When I got home I opened it and found the model constructed to Jim's usual high standard; free from excess solder blobs and squeaky clean. Nevertheless it n
Another from last year's archive, today's positively sil blog entry has an appropriate soundtrack, so
and enjoy (YouTube link).
Very much contemporaneous, I reckon you needed to have a sunny disposish to remain sane as a goods guard in the gloomy Pill Box brake vans. Not sure if the vermilion ends were an absolutely most redic safety feature or an attempt to cheer up the poor chap incarcerated inside.
The Parkside kit is as well designed as other kits from the stable, most of the
Here is a broken record of the construction of a Slater's Southern PLV. Or is it a PMV? I was asked to paint it malachite, and although I don't want to start a bun fight, I'm sure it looked fine to whomever was drinking Elixir Végétal de la Grande-Chartreuse at Southern HQ at the time
The Slater's kit is rather lovely, and the parts fit together exceptionally well. The instructions cover an awful lot of variations, some of which aren't catered for in the kit, so I went through it with a mal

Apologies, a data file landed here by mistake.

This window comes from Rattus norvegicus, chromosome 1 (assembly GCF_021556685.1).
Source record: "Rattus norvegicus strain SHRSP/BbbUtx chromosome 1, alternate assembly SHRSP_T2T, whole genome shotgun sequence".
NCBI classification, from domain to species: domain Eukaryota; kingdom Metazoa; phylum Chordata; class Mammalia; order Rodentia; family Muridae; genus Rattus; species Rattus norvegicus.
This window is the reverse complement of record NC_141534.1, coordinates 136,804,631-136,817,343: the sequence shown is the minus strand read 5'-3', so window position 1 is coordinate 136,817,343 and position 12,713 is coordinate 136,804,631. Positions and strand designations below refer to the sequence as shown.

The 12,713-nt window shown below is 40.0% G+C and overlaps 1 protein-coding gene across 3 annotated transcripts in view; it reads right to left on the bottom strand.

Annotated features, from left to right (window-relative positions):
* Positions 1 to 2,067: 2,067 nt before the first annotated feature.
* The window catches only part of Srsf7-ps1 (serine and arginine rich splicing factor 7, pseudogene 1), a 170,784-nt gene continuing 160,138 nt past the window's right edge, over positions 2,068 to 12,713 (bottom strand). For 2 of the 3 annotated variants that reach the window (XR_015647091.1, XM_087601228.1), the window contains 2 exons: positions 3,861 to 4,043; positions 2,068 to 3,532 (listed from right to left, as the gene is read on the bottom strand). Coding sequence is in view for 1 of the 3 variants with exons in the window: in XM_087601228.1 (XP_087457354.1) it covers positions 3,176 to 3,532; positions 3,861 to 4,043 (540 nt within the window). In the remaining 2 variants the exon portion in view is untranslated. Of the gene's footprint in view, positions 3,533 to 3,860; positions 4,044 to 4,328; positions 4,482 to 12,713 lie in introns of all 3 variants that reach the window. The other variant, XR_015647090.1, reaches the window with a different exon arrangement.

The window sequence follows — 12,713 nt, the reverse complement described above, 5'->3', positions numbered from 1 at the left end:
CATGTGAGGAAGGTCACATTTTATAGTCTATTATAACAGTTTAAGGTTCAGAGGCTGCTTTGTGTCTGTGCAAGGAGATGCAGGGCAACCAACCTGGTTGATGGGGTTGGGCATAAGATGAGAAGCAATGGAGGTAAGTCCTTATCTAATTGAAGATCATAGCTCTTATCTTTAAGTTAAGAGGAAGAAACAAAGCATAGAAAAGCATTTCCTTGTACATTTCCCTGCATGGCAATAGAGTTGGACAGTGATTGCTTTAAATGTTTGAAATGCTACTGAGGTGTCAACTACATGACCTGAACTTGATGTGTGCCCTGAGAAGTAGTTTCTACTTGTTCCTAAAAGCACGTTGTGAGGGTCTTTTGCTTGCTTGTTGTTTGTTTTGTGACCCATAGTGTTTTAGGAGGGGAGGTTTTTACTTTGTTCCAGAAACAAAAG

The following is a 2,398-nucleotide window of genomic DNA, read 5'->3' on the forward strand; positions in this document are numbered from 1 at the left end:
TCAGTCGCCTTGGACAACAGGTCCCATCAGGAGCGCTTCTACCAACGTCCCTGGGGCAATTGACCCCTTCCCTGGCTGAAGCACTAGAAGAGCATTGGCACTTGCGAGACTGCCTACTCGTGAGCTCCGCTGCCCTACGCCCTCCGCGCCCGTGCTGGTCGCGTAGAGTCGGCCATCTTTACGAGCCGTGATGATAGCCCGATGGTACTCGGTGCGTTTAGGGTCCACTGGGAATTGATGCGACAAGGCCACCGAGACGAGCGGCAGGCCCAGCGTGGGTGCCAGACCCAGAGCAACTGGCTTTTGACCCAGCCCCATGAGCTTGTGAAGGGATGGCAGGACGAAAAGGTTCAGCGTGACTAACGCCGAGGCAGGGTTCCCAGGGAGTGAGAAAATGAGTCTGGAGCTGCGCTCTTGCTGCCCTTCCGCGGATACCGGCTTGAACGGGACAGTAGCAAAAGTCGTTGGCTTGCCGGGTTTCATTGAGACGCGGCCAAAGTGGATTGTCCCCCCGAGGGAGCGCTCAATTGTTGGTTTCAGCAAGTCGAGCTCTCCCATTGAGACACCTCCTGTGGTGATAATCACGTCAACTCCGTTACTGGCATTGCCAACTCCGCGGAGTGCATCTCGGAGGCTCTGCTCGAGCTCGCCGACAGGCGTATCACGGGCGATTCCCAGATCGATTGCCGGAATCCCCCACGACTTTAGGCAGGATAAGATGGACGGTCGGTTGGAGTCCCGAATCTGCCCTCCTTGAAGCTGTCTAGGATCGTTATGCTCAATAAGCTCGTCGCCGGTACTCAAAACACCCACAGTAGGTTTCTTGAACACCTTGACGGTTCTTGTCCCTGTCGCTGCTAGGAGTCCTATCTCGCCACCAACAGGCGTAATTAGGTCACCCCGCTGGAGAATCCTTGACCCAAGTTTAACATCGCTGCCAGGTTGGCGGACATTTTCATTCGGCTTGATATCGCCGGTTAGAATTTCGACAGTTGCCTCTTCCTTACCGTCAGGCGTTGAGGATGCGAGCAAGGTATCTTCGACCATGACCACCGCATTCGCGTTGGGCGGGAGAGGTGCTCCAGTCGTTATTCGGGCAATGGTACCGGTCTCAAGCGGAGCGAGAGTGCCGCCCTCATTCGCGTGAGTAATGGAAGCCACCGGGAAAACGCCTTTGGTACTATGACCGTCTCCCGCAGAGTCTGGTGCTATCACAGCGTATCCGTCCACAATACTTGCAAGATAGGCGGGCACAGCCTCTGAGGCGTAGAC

OK, so I said I'd post this after the weekend and nine months passed instead. It's the result of a concatenation of events including trying to move house, hospital wards (not me) and culminating in being flooded out in the winter storms. We're still reeling from the last one which wiped out my workshop and everything in it as well as half the ground floor of the house.
Fortunately the ground floor is on two levels, and at its worst the water was within a gnats of flooding there too. Main thi
I haven't built a Parkside kit for a while so knocking out a couple of Southern 12T covered vans to diagram 1428 was a nice change. In fact, to build something 'out of the box' without having to worry about springing or compensation or replacing the running gear with etched bits and pieces was a bit of a tonic. A gin & tonic. Much as I love to super-detail stuff, sometimes the big kid in me just wants to stick a plastic kit together and slap some paint on. What a bonus to be paid to do just